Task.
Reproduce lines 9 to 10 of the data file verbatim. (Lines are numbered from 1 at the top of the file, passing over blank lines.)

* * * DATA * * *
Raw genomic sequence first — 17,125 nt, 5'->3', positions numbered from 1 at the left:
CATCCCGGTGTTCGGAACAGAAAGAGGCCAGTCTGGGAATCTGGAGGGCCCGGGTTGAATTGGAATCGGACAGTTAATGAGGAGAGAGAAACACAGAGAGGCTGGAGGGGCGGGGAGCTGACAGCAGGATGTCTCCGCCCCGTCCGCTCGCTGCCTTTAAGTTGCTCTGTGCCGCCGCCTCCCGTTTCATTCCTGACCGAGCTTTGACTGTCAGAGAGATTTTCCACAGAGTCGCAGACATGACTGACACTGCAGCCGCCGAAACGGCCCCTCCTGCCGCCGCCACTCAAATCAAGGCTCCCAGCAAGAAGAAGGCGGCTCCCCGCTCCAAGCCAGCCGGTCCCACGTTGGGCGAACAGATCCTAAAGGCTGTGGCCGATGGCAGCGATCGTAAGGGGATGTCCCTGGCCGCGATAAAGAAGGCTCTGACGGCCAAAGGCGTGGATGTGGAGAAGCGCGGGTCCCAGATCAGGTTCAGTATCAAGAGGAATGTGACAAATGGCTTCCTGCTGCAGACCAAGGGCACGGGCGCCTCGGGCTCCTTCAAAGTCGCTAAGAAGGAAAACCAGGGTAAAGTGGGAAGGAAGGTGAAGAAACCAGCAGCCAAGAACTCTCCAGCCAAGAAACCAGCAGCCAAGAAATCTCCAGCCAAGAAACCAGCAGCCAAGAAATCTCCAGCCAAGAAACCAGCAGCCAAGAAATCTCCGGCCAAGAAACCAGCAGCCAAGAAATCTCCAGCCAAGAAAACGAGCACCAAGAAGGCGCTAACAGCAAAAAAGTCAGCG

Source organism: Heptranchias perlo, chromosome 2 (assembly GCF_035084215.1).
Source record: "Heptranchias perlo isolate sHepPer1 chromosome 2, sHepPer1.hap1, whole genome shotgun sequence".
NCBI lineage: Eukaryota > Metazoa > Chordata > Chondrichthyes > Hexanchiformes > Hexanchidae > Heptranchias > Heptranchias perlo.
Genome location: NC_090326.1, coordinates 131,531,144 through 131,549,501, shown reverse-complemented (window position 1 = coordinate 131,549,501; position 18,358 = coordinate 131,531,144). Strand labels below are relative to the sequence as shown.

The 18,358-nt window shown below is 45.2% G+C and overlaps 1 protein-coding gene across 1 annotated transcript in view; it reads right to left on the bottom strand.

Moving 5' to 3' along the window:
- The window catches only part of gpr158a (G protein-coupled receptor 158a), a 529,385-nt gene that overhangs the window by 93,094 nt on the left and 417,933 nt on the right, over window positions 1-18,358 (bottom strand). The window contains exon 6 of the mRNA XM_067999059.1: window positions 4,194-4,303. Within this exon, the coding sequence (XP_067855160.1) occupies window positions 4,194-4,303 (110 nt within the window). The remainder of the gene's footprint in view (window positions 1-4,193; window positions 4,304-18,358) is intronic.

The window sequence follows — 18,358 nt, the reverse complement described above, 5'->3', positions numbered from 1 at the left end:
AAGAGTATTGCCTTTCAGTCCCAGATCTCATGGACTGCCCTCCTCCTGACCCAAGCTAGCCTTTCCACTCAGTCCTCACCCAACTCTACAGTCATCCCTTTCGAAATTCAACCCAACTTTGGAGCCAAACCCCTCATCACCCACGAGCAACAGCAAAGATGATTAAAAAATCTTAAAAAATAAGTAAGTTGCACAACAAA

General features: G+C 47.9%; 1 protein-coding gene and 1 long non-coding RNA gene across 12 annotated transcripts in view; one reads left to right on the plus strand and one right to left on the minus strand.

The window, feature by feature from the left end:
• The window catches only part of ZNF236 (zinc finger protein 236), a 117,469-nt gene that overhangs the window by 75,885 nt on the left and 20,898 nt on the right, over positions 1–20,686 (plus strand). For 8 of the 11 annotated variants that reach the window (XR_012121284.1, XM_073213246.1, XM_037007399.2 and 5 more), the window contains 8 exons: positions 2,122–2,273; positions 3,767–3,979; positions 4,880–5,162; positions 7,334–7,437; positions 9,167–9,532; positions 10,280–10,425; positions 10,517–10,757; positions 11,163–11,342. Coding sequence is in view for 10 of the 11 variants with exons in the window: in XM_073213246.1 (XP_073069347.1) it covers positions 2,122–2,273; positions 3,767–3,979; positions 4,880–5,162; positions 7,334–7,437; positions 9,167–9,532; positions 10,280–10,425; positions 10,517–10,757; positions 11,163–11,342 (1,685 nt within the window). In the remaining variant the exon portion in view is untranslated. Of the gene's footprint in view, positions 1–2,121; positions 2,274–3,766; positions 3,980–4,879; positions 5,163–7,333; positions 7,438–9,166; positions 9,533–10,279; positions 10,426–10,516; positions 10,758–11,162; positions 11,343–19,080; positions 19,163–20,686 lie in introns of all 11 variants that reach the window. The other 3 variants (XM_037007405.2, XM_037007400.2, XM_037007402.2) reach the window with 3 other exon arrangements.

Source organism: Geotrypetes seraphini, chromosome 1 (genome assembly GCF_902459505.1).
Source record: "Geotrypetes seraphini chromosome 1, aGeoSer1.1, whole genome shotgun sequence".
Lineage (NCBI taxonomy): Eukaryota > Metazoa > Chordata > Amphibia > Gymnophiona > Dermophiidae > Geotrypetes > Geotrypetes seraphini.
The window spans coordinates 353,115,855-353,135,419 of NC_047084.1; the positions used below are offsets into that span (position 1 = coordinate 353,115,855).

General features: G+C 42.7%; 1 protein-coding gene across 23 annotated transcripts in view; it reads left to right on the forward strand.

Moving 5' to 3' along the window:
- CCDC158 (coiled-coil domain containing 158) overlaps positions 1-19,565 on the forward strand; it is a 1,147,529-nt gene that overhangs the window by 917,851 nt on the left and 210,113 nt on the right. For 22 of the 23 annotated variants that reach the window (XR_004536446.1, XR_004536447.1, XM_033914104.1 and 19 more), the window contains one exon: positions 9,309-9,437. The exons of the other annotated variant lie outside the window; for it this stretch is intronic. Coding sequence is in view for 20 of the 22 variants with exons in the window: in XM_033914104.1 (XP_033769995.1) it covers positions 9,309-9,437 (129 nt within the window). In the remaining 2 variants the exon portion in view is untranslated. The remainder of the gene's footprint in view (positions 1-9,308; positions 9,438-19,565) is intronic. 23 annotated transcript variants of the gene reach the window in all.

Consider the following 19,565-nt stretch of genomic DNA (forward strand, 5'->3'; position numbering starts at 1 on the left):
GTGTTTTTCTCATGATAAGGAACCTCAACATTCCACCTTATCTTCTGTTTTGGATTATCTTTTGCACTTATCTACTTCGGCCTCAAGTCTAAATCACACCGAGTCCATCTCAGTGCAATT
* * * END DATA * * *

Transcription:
- The window catches only part of gpr158a (G protein-coupled receptor 158a), a 529,385-nt gene that overhangs the window by 93,094 nt on the left and 417,933 nt on the right, over window positions 1-18,358 (bottom strand). The window contains exon 6 of the mRNA XM_067999059.1: window positions 4,194-4,303. Within this exon, the coding sequence (XP_067855160.1) occupies window positions 4,194-4,303 (110 nt within the window). The remainder of the gene's footprint in view (window positions 1-4,193; window positions 4,304-18,358) is intronic.

The window sequence follows — 18,358 nt, the reverse complement described above, 5'->3', positions numbered from 1 at the left end: